Have you ever thought about the effect companies acquisitioning other brands has? Neither had I until recently. How many of you buy Ecover or Method because they are cruelty free? Method & Ecover (collectively known as People Against Dirty) have always been marketed as cruelty free, however their acquisition by SC Johnson earlier this year has lead to their sales boosting the parent company which in turn funds testing on animals during the development of their household products.
What surprises me is that both of these brands have had their cruelty free approval from the Naturewatch Foundation’s Compassionate Shopping Guide due to being unable to deny that their customer purchases will not be indirectly supporting animal testing. What surprises me most about this is how misinformed the public are. Both companies still promote that they remain cruelty free, but due to factors happening behind the scenes, where customers money is being directed can be contradicting the message these companies are promoting.
Over the upcoming weeks I will be collaborating with Forest Hog in combining both of our research to inform you as the readers about the shocking truths within the ‘healthy’ industry. I am going to be sharing my insight (and shock) as to what companies legally have to abide by the have ‘ethical’ and ‘organic’ products. These insights have evoked a sense of purpose in me, where the public should be informed correctly about the products they are purchasing and not just provided with a word which can be very misleading to those who do not understand the legalities behind the use of that word.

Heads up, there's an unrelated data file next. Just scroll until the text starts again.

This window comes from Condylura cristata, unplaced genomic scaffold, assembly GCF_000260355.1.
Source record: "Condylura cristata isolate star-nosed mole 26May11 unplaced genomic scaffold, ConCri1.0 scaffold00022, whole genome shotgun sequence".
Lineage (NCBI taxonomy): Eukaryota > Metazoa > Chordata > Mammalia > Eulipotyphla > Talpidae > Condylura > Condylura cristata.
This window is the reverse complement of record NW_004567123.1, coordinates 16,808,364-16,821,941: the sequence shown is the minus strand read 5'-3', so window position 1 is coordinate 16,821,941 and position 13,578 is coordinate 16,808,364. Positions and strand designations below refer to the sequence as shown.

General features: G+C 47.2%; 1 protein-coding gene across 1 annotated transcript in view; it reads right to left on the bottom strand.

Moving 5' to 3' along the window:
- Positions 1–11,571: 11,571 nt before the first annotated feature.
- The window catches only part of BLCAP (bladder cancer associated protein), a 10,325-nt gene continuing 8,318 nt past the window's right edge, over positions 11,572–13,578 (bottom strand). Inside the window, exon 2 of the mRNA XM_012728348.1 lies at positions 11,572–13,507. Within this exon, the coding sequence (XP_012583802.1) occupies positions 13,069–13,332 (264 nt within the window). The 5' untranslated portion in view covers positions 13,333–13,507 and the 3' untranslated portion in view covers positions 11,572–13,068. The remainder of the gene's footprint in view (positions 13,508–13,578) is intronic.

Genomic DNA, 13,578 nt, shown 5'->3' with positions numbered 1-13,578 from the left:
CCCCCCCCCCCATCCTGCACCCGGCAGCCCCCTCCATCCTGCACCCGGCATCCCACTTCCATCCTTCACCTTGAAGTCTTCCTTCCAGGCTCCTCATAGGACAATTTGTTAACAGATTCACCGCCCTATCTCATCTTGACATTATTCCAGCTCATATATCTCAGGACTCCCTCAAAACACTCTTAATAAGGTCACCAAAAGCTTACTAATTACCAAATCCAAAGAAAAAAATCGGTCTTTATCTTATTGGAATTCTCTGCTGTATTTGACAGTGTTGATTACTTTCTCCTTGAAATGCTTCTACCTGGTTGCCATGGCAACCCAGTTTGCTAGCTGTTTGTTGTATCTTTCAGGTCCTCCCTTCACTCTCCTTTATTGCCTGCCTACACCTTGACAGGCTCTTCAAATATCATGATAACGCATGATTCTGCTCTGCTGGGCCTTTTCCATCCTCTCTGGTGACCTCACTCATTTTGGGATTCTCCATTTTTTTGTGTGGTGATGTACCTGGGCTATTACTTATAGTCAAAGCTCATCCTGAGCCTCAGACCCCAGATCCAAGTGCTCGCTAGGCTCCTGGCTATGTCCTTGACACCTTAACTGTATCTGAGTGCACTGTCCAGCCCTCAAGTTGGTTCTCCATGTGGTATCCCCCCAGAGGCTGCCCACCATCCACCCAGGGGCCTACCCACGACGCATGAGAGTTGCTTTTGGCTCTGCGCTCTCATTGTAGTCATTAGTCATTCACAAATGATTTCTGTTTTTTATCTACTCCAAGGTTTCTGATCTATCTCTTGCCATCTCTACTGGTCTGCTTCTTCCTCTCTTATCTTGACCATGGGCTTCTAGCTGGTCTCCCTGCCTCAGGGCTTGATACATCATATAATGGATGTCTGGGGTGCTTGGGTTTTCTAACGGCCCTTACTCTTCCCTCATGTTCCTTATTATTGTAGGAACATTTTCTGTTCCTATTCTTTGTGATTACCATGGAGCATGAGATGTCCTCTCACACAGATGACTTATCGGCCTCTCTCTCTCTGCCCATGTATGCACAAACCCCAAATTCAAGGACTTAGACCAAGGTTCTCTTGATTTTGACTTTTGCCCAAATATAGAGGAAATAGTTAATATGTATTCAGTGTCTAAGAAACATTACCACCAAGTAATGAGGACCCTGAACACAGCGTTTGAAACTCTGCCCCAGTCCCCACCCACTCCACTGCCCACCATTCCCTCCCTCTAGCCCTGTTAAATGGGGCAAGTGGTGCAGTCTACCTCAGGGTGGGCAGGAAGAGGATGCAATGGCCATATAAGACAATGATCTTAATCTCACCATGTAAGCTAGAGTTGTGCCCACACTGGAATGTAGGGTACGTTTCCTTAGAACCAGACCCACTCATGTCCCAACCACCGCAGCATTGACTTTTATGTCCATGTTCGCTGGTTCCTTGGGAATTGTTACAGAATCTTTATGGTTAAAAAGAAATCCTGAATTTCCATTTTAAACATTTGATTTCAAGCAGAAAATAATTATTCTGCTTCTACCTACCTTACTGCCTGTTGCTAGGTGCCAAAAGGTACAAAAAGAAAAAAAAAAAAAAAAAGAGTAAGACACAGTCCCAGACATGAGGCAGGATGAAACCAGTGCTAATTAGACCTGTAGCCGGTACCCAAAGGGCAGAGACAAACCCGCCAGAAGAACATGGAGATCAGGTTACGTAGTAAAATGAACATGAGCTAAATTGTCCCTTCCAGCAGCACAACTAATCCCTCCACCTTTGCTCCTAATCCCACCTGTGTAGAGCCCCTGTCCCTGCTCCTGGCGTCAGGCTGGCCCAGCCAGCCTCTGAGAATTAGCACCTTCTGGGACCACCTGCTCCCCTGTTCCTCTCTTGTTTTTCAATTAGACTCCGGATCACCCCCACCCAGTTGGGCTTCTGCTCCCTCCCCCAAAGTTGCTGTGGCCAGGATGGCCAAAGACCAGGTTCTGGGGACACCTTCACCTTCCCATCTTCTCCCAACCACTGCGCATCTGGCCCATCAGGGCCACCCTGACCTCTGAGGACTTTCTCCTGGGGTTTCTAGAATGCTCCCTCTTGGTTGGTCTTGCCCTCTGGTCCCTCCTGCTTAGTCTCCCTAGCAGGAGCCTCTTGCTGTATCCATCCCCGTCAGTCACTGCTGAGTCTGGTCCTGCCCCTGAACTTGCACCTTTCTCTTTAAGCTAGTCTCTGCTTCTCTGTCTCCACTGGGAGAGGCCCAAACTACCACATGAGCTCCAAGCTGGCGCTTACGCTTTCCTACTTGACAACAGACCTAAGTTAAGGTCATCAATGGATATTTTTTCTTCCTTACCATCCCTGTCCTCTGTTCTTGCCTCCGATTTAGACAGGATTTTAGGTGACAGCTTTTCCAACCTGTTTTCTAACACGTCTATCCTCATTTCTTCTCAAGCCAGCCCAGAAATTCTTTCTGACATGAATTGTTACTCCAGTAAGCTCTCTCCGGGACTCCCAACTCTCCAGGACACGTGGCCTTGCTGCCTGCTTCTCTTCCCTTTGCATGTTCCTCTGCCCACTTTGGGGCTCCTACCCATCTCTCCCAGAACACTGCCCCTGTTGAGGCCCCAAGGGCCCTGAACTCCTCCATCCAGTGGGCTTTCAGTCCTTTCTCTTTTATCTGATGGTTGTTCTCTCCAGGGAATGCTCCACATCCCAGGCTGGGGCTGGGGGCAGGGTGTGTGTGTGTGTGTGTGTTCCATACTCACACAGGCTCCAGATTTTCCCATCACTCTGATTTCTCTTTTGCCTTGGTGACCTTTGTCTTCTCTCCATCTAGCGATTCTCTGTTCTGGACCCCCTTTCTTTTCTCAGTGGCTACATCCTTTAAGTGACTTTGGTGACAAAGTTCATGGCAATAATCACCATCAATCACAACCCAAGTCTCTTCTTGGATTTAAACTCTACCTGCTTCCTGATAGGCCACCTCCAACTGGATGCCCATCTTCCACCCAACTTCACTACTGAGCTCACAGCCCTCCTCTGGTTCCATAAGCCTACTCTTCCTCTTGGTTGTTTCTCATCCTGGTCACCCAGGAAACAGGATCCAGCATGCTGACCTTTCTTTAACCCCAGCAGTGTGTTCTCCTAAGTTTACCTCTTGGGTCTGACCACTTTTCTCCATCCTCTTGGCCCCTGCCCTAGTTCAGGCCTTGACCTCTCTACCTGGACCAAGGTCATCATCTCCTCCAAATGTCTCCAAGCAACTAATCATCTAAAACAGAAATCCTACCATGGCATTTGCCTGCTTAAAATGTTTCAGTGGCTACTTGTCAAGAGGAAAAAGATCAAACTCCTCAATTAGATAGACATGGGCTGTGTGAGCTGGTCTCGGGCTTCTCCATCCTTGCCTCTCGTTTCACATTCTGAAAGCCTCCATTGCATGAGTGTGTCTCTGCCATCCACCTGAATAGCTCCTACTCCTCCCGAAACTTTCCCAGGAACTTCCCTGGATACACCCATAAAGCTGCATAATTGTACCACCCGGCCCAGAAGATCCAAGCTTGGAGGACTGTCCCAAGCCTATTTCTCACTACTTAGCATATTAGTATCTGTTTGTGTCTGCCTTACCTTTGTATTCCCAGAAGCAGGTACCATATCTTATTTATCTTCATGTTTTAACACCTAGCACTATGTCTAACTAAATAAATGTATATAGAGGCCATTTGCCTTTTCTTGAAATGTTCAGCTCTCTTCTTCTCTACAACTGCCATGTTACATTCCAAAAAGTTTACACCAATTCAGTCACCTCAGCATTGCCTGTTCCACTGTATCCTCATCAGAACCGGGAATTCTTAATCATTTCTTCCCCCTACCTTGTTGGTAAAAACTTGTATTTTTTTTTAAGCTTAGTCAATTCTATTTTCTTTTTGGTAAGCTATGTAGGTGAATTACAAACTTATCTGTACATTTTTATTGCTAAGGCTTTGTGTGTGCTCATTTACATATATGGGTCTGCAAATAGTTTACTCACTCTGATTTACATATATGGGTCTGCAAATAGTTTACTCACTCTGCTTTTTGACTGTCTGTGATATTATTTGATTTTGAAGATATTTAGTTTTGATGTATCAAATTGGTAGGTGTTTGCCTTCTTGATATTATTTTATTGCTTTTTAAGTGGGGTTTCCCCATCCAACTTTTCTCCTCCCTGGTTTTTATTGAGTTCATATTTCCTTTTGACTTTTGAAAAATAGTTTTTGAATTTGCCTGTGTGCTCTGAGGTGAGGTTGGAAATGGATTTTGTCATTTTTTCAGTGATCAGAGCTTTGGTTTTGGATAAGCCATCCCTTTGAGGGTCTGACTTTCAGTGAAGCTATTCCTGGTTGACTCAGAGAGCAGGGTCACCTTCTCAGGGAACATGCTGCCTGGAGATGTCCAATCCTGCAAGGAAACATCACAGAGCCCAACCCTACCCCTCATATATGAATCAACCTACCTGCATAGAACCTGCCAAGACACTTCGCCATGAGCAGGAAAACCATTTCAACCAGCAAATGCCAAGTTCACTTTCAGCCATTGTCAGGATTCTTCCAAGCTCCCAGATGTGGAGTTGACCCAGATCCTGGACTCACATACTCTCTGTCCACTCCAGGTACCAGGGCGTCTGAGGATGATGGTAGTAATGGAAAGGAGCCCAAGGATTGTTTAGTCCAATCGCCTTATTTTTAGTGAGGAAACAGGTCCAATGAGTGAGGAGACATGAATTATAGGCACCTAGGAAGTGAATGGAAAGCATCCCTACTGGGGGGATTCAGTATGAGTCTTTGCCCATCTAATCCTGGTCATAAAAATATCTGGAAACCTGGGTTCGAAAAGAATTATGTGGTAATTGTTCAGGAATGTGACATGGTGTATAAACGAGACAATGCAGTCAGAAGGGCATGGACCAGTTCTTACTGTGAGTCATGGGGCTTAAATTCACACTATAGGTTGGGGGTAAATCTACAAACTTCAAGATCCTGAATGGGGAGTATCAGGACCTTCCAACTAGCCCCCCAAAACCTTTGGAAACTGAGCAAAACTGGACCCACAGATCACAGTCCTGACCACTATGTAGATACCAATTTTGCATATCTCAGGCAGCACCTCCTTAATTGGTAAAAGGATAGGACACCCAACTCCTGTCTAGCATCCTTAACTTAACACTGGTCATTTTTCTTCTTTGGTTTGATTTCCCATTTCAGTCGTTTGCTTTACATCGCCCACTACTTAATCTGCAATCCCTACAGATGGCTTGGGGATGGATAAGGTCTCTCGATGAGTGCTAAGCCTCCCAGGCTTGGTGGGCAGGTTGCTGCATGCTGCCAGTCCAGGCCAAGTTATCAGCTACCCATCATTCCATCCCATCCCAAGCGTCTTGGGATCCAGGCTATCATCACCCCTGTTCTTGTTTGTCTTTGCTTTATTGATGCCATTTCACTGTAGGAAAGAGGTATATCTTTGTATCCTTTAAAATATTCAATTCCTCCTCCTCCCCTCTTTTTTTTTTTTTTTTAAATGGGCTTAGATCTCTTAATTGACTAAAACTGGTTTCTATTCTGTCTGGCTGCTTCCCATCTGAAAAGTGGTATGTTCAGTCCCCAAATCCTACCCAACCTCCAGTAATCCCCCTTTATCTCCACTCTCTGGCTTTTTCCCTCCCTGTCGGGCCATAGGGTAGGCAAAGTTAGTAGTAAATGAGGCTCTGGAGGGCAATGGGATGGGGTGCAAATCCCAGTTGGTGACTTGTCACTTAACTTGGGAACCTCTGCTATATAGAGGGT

Forest Hog are a company who are loyal and trustworthy and not only do they produce fantastic organic products with carefully sourced ingredients, they are also paving the way for being transparent to their customer base. All of their products are safe to use with children – how many items under your kitchen sink bought in supermarkets can you say are the same?
Be careful in your purchases, do your research and trust your instinct. If its not safe for children – is it actually safe at all?